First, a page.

The August issue of our monthly ePub was emailed out this morning. As usual, it has some great articles and reviews and is well worth your time to read it.

If you aren't already a subscriber please let us know and we'll add you to the list.

Monday, July 28, 2014

New Mozilla CEO

Mozilla's executive chairwoman Mitchell Baker announced in a blog posting on Monday that the troubled company had finally picked an old face Chris Beard for its new chief executive.

Beard, who has served as Mozilla's interim CEO since April, had worked as Executive-in-Residence at the venture capital firm Greylock Partners, before returning to Mozilla. In his earlier career Beard had worked at Mozilla since 2004 and the launch of Firefox 1.0.

As Baker noted, "During his many years here, he at various times has had responsibility for almost every part of the business, including product, marketing, innovation, communications, community and user engagement."

Beard's being asked to lead an open-source company from a terrible mis-step with its last CEO, Brendan Eich. Eich's appointment and anti-gay marriage politics lead to serious morale problems. When all was said and done Eich served as CEO for a mere nine days.

In addition, the business faces a hard deadline to find new revenue streams before its Google advertising contract concludes later this year. With approximately 90 percent of its income depending on Google, and little reason to think that Google will renew the contract, Mozilla faces a make-it or break it crisis.

Sunday, July 27, 2014

More on Chromebooks

By Bayle Emlein

A Chromebook is a computer that runs on the Chrome operating system, which is Linux-based. More specifically the term refers to a variety of small, light devices that function as thin clients to access resources on the internet.

If you're working on a device built as a Chromebook (in contrast to a computer upgraded to run the Chrome operating system), you'll notice a more compact keyboard: no Function Keys, no Backspace (that function is Covered by Delete), no Page Up or Page Down buttons. But you will have a Search key, with the familiar magnifying glass icon.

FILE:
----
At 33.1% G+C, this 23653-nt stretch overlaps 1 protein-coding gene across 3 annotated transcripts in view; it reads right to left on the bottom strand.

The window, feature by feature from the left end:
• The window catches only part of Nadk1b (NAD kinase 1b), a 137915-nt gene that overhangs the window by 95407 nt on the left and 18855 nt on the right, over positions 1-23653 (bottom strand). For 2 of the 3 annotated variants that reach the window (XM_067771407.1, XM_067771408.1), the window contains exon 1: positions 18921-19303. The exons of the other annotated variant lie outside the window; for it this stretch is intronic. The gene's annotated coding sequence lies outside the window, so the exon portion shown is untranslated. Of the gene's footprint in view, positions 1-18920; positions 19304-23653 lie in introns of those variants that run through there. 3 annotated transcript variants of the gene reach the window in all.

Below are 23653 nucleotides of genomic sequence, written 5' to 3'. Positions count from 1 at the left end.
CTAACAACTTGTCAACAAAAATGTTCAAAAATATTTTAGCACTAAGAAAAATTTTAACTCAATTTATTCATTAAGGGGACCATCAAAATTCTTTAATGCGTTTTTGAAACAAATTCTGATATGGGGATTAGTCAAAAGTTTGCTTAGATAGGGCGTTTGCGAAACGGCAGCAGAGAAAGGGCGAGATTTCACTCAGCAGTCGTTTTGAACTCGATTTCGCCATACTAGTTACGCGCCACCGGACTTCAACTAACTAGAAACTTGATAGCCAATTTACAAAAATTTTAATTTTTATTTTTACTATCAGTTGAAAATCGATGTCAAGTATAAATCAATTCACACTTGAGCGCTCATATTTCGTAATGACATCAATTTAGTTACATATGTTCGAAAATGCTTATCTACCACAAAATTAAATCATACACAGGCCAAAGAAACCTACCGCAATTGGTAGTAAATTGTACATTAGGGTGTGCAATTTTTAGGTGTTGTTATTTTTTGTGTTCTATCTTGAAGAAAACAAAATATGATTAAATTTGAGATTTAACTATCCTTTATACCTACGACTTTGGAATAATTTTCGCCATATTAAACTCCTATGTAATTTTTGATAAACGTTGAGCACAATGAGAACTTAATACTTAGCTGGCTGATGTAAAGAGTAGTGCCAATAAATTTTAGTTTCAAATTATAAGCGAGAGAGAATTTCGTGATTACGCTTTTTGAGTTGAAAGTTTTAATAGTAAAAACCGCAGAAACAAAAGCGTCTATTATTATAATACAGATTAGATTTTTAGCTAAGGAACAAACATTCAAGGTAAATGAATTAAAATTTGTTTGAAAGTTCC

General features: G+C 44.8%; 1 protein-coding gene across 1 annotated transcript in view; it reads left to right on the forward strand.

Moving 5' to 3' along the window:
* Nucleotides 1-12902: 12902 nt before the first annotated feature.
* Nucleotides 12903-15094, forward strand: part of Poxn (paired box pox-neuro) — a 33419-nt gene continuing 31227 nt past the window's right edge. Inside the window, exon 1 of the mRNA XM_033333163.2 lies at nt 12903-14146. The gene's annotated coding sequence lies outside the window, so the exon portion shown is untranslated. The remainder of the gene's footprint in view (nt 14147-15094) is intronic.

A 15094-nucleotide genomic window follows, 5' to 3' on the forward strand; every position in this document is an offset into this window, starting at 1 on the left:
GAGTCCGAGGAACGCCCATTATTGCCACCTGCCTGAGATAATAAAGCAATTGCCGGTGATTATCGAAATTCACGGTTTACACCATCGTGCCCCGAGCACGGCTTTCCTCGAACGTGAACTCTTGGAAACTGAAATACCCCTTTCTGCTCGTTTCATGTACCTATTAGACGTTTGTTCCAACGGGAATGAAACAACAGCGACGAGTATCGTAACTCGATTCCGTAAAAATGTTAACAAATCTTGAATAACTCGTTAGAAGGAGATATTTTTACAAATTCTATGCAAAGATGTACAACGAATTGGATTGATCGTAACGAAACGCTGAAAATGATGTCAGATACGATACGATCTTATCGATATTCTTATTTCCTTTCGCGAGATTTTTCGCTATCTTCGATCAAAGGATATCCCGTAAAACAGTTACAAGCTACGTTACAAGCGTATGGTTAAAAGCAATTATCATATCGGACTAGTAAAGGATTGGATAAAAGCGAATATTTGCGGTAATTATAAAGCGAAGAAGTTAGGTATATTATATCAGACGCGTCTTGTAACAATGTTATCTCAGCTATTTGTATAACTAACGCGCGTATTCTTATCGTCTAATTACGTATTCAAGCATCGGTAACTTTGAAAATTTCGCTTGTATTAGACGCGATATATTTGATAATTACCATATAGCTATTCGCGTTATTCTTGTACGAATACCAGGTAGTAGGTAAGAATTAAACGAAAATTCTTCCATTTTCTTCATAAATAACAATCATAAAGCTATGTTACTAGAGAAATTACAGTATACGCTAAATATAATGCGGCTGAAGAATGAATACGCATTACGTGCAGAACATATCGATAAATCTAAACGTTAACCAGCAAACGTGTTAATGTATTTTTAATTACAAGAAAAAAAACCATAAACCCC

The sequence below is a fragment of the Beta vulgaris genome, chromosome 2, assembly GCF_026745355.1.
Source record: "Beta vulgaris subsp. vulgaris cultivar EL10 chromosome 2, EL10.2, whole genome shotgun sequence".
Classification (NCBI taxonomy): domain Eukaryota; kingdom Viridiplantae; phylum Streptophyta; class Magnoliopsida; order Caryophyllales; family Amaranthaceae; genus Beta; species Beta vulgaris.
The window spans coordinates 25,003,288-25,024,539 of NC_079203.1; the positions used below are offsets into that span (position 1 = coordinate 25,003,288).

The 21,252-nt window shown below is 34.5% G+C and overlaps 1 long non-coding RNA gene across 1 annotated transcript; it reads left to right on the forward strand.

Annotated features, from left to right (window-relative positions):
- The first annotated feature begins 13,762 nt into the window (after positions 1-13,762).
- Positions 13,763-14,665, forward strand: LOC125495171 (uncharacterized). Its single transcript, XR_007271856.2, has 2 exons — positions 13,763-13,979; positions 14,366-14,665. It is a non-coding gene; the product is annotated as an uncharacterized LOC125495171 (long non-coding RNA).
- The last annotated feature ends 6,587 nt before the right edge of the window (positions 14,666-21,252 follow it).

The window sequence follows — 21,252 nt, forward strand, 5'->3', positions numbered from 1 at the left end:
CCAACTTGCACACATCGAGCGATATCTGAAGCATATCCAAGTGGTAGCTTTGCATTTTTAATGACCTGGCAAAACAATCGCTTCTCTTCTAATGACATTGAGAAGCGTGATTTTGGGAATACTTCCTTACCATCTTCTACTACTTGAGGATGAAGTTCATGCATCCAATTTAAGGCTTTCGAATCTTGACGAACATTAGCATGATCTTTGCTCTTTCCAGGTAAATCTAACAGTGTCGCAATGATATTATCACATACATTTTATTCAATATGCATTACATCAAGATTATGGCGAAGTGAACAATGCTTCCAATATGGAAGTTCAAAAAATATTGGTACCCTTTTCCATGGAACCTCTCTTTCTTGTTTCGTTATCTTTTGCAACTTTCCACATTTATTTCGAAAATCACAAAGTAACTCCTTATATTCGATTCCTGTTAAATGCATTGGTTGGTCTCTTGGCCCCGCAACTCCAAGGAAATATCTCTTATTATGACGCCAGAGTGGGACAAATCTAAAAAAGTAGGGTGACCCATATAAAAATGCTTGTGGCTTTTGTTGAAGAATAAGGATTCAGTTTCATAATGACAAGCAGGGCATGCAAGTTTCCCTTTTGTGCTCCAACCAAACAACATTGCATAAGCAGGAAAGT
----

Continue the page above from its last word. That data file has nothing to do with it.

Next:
What features do Chromebooks offer?
  • Inexpensive
  • Light weight
  • Boots fast
  • Relatively long battery life
  • Portable
  • Expendable
  • Secure, no local data
  • Different from what we have been doing (it's not Windows 8)
  • Many apps to add specific features.

What can a Chromebook do?
  • Read email
  • Surf
  • Watch movies on Netflix
  • Create documents, spreadsheets, and presentations with Google Docs or Microsoft Office 365
  • Edit photos
  • Listen to and organize music.

What can a Chromebook not do?
  • Play a DVD or Blu Ray movie
  • Rip a music CD to MP3
  • Edit a high definition video
  • Play Call of Duty at 60 FPS
  • Yield a huge return at a Las Vegas pawn shop.

Is a Chromebook in your future? Like most technology purchase decisions, the answer is: “It depends.” It depends on your needs, preferences, and work habits. For example, does the lack of a DVD drive (and the need to use additional resources such as an external drive or USB drive to transfer files) take more of your time and energy than the hassle of carrying that extra weight and keeping track of an expensive machine?  How much do they cost? Now (the end of June 2014), the cost had dropped to an average of $150. This week, Tiger is advertising a $129 special. Judicious e-shopping should get you something similar whenever you get out there Searching.